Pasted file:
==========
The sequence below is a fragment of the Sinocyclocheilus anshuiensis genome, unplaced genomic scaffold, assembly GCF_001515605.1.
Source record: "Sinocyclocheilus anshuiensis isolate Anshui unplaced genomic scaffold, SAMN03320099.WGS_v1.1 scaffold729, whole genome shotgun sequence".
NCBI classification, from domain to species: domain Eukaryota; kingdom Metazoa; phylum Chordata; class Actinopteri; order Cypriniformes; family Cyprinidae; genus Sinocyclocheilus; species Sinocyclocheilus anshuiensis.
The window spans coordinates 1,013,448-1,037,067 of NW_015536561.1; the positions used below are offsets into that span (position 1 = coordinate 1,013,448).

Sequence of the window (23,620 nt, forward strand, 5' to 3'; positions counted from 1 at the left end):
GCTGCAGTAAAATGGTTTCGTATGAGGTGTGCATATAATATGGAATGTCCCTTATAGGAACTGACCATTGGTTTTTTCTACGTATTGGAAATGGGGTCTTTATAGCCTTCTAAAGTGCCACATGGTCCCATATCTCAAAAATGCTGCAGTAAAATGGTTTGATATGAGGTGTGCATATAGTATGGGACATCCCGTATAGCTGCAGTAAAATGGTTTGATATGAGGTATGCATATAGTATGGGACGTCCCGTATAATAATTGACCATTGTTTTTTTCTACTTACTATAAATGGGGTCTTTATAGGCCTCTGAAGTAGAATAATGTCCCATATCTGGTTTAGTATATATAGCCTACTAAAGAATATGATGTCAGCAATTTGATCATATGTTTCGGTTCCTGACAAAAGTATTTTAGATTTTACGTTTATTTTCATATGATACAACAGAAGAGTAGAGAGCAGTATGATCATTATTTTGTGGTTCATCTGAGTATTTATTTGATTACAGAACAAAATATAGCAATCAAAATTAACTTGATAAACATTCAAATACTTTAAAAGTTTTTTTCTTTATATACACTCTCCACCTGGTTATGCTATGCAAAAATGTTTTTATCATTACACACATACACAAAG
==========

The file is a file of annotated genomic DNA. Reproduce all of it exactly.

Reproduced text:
The sequence below is a fragment of the Sinocyclocheilus anshuiensis genome, unplaced genomic scaffold, assembly GCF_001515605.1.
Source record: "Sinocyclocheilus anshuiensis isolate Anshui unplaced genomic scaffold, SAMN03320099.WGS_v1.1 scaffold729, whole genome shotgun sequence".
NCBI classification, from domain to species: domain Eukaryota; kingdom Metazoa; phylum Chordata; class Actinopteri; order Cypriniformes; family Cyprinidae; genus Sinocyclocheilus; species Sinocyclocheilus anshuiensis.
The window spans coordinates 1,013,448-1,037,067 of NW_015536561.1; the positions used below are offsets into that span (position 1 = coordinate 1,013,448).

Sequence of the window (23,620 nt, forward strand, 5' to 3'; positions counted from 1 at the left end):
GCTGCAGTAAAATGGTTTCGTATGAGGTGTGCATATAATATGGAATGTCCCTTATAGGAACTGACCATTGGTTTTTTCTACGTATTGGAAATGGGGTCTTTATAGCCTTCTAAAGTGCCACATGGTCCCATATCTCAAAAATGCTGCAGTAAAATGGTTTGATATGAGGTGTGCATATAGTATGGGACATCCCGTATAGCTGCAGTAAAATGGTTTGATATGAGGTATGCATATAGTATGGGACGTCCCGTATAATAATTGACCATTGTTTTTTTCTACTTACTATAAATGGGGTCTTTATAGGCCTCTGAAGTAGAATAATGTCCCATATCTGGTTTAGTATATATAGCCTACTAAAGAATATGATGTCAGCAATTTGATCATATGTTTCGGTTCCTGACAAAAGTATTTTAGATTTTACGTTTATTTTCATATGATACAACAGAAGAGTAGAGAGCAGTATGATCATTATTTTGTGGTTCATCTGAGTATTTATTTGATTACAGAACAAAATATAGCAATCAAAATTAACTTGATAAACATTCAAATACTTTAAAAGTTTTTTTCTTTATATACACTCTCCACCTGGTTATGCTATGCAAAAATGTTTTTATCATTACACACATACACAAAG